Commerce Township Resident Charged In COVID-19 Loan Fraud Scheme
DETROIT - A Commerce Township resident was charged with wire fraud in a criminal complaint for his alleged role in a scheme to obtain $963,000 from pandemic loan programs for fictitious businesses, announced United States Attorney Dawn N. Ison.
Joining in the announcement was Angie M. Salazar, Special Agent in Charge of Homeland Security Investigations, Detroit Field Division.
Charged is Ryan Carruthers, 42, of Commerce Township, Michigan. According to the complaint, beginning in approximately April 2020 and continuing through April 2021, Carruthers applied for 14 loans in the names of various businesses from lenders participating in the Paycheck Protection Program (PPP). The PPP was a program overseen by the Small Business Administration (SBA) in which participating lenders provided loans to help businesses keep their workforces employed during the Covid-19 crisis. The SBA would forgive the loans if all employees were kept on the payroll for eight weeks, and the money from the loans was used for payroll, rent, mortgage interest, or utilities. PPP loans were funded by participating banks or lending institutions. Carruthers is also alleged to have applied for a 15th loan pursuant to the Economic Injury Disaster Loan program, a program in which the SBA provided direct loans to businesses adversely affected by the pandemic.
The complaint also alleges Carruthers’s businesses were fictitious, and the applications he submitted for these pandemic relief loans fraudulent. Carruthers claimed that his various businesses, with names like “Cobra Kai Karate” and “Pure Juice Bar & Café,” had between three and fifteen employees. The complaint states that there is no evidence that any of these businesses had actual employees. Many of the businesses were not even incorporated until after March 2020, which would have rendered them ineligible for PPP loans.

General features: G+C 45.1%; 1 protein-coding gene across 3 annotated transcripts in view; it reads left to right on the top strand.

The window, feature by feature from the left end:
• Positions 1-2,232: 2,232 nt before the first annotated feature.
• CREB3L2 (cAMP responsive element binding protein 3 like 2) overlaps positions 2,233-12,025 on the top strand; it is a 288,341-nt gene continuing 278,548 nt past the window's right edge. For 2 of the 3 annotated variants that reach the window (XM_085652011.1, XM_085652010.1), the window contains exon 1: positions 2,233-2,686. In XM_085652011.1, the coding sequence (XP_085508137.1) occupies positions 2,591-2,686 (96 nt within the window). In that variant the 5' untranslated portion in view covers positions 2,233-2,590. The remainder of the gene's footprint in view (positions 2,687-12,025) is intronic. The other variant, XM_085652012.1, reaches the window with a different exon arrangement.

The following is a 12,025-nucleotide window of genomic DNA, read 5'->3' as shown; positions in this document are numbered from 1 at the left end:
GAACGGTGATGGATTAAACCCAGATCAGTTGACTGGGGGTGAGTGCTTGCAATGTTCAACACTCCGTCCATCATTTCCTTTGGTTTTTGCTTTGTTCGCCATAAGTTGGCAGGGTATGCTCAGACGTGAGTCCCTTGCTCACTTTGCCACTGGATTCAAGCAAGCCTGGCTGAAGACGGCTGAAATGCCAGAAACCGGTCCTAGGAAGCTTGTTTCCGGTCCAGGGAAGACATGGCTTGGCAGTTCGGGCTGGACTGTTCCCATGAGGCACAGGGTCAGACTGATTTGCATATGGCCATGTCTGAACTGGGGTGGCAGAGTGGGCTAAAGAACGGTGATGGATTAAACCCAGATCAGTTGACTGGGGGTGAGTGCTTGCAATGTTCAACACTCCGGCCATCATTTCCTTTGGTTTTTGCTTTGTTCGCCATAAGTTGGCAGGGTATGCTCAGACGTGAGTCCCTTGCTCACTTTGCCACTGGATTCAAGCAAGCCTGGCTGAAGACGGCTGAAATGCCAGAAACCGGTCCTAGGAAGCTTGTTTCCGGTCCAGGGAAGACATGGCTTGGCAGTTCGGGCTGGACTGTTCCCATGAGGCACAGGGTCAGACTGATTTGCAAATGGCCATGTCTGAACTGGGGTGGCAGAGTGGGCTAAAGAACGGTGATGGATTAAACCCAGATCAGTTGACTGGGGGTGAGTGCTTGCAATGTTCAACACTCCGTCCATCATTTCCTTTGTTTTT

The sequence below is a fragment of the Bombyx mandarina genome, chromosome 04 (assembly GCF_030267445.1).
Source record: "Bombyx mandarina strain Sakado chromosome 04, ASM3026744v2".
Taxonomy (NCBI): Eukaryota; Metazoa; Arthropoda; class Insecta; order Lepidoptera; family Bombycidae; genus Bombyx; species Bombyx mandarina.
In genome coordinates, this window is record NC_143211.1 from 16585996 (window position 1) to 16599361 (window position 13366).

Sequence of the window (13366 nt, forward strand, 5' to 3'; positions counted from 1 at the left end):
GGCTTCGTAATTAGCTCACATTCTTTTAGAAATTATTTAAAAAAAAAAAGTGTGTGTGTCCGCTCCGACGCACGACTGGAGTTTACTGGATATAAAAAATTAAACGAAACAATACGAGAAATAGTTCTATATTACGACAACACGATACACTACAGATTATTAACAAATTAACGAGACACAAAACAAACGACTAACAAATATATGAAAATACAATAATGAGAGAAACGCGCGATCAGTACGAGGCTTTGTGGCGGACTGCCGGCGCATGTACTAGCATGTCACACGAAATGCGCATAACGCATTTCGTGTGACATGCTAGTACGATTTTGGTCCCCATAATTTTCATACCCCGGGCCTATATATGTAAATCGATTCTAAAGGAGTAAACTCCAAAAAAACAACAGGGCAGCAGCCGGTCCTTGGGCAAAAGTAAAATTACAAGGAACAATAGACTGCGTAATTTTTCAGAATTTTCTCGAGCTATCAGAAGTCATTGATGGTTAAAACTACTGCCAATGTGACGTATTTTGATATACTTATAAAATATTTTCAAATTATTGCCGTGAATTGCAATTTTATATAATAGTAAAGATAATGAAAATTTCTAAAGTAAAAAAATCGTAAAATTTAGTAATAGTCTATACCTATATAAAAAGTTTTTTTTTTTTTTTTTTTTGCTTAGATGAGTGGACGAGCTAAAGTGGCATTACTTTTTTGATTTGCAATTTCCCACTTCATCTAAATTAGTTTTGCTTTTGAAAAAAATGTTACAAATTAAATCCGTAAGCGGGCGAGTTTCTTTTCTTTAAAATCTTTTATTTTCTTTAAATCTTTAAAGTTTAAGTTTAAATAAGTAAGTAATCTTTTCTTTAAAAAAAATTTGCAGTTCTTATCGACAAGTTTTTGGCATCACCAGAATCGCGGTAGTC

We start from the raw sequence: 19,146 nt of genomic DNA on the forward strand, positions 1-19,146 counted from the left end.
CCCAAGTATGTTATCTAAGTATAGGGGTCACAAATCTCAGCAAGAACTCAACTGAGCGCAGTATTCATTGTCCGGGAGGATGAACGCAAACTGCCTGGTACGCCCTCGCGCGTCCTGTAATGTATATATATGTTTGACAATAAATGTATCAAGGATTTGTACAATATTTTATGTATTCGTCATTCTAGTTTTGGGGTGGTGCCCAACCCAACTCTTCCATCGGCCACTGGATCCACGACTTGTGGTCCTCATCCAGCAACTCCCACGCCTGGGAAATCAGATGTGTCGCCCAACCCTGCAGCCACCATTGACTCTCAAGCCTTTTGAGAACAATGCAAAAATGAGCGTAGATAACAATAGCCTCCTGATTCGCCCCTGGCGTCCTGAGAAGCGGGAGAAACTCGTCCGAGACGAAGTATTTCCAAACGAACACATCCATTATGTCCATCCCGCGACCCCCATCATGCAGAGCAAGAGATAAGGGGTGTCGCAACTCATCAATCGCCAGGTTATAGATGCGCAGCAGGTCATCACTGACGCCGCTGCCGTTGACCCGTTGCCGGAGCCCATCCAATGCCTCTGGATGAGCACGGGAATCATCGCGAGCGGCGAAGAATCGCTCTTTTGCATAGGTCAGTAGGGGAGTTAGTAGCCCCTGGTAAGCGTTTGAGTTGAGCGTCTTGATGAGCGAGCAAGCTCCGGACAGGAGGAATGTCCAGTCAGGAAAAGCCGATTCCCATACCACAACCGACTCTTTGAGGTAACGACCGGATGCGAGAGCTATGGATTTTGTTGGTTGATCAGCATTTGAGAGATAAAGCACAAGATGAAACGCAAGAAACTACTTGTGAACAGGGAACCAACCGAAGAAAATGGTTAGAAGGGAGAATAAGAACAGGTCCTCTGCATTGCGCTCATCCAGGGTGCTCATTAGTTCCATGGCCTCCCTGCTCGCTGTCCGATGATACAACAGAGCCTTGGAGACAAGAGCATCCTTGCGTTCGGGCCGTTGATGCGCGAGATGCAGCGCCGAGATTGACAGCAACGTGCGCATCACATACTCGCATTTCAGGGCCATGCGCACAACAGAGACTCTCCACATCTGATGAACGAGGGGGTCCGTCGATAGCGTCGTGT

The complaint further alleges that Carruthers applied for approximately $963,000 across 15 loans under these programs. Thirteen of the loans were actually funded, resulting in disbursements of approximately $851,000 on those loans. Carruthers is alleged to have used loan proceeds to pay off the balance of the mortgage on his home (approximately $251,000) and to have purchased a Sea-Doo personal watercraft, among other things.
United States Attorney Ison stated, “Mr. Carruthers is charged with lying repeatedly to obtain loan funds intended to help businesses keep their doors open during the Covid-19 pandemic. My office is committed to prosecuting anyone who exploited our national crisis to enrich themselves, and today’s charges are a reflection of that commitment.”
“Our communities suffered during the pandemic, yet some sought to line their own pockets at the expense of the American taxpayer,” said Angie M. Salazar, HSI Detroit Special Agent in Charge. “Our agents will continue to investigate PPP fraud and help hold these offenders accountable to the American people.”
A complaint is only a charge and is not evidence of guilt. Trial cannot be held on felony charges in a complaint. When the investigation is completed, a determination will be made whether to seek a felony indictment. A defendant is entitled to a fair trial in which it will be the government’s burden to prove guilt beyond a reasonable doubt.
Carruthers faces up to twenty years in prison on the wire fraud charge.
The case is being prosecuted by Assistant United States Attorney John K. Neal. The investigation is being conducted by Homeland Security Investigations.